Category: Preserving the Harvest

Seed Saving Starts Now!

Saving Seeds means Saving Life.

I know that sounds dramatic, but saving seeds is a big part of why humans hunkered down into communities and began our long march towards civilization (we’ve still got on our marching boots though, right!?). Variations of those seeds still sustain us today. 

Until a few generations ago, most people planted what they had saved from the last harvest. With a few additions now and then from neighbors or travelers.

But for me and many home gardeners, saving seeds had fallen off our radars. It is making a bit of a comeback and I am encouraging as many people as I can to jump on this bandwagon with me!

To start saving seeds please remember:
Not all seeds are suited for saving!

There’s a simple trick to buying the right seeds so you can save + grow again.

Grow Heirloom varieties, or open pollinated varieties.  Hybrid seeds will not produce the same vegetable that you took the seed from.

Garden Planning, my Favorite!

I love getting those seeds catalogs and will have larger than anticipated bills at a few seed companies once I finalize my orders, but I am proud to be able to skip over a few seed sections because I’ve saved my own seed stock from what I grew last year.

Saving seed is intuitive- if we stop to see the plants we nurture as part of Mother Nature. Everything has a cycle, and the whole reason tomatoes exists is to grow more tomatoes so they make it easy for us. Or as Michael Pollan suggests in a few books, like The Botany of Desire and TED talks, the plants have us working for them.

Back to the real world application of all of this-

We’re half way through one of the coldest Januaries on record across the northern US, so most of us are looking forward to those lazy days of summer even more than normal. Oh Summertime; being surrounded by lush green growth, the sounds of birds chirping and bees buzzing, smelling flowers, picking strawberries warmed by the sun… (the weeding, mosquitoes, heat and humidity have conveniently faded into the back of our memories.)

And this is the moment the seed catalogs begin storming in, right when they know we’re at our weakest, most desperate state. Well played seed companies, well played.

The colorful pages of these catalogs offer escape from the winter weather and promise sunny days filled with so much growth it overwhelms our senses, often including our common sense.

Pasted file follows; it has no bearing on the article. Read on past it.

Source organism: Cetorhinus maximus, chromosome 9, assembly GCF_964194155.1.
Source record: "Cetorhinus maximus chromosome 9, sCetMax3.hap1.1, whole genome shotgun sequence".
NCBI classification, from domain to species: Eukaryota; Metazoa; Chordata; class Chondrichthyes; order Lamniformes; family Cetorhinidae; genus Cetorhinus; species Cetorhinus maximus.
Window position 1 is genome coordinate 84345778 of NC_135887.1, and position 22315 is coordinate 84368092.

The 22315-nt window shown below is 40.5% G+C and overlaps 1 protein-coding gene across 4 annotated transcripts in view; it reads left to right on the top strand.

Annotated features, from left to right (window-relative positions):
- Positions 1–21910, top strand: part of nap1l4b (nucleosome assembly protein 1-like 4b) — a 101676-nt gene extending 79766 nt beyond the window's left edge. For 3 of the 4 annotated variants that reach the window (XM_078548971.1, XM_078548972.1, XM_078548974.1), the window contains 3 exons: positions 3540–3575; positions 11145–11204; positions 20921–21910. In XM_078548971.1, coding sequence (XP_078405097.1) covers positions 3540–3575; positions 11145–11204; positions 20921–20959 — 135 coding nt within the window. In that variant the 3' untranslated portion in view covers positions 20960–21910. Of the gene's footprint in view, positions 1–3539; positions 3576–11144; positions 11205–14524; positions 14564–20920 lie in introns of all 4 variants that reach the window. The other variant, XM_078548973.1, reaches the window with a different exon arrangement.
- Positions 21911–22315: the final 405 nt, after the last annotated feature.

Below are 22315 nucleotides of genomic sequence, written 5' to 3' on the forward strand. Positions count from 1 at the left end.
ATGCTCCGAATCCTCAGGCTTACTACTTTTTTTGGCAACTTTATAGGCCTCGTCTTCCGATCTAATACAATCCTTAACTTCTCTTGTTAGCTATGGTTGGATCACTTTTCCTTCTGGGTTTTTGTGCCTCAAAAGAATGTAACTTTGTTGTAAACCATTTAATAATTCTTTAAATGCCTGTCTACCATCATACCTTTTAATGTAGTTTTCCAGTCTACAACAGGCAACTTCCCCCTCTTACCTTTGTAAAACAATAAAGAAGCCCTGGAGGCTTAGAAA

A sample of saved seeds from my garden. Picked, dried, stored and ready to plant.

As much as I still revel in these catalogs and all they promise I’m able to skip over a few sections now because I’ve been saving seeds of plants grown in last year’s garden.

There is something so empowering about growing your own food AND saving your own seeds so that you can grow more food again next season- without the help of anyone except Mother Nature.

The simple act of bringing in a seed connects you to a 10,000 year-old heritage of saving the best seeds to better the food we eat. It also makes sense to this frugal mama because you save cold hard cash on your next seed. With both reasons, you get to play with Mother Nature and see what happens.

Luckily for us (and our ancestors), the process is pretty intuitive with most seeds. You pick a seed and save it. But like all the things worth doing, seed saving is worth doing well.

And I’ve found just the local lady to help us ALL learn to do it well!

Pam talking with visitors at the WBL Winter Market.

I’d like to introduce Pam Larson Frink .

Pam started the White Bear Lake Seed Library in April of 2016 and has been gaining steam and seed stock ever since. She also holds a Masters in Environmental Education and a Horticultural degree, so she knows her stuff inside and out. For those of you that were able to attend the White Bear Lake Winter Farmers Market, Pam was there representing the seed library.

The Seed Library at the White Bear Lake Library.

She also thinks a lot like me, “I think saving seeds connects you to the food you eat. It’s so easy to buy produce at the grocery store that you don’t understand that it’s more than just food. It’s soil and insects pollinating the plant and clean water and sun to grow the plant. And if you don’t take care of the soil and the water and the insects you soon will not have food.”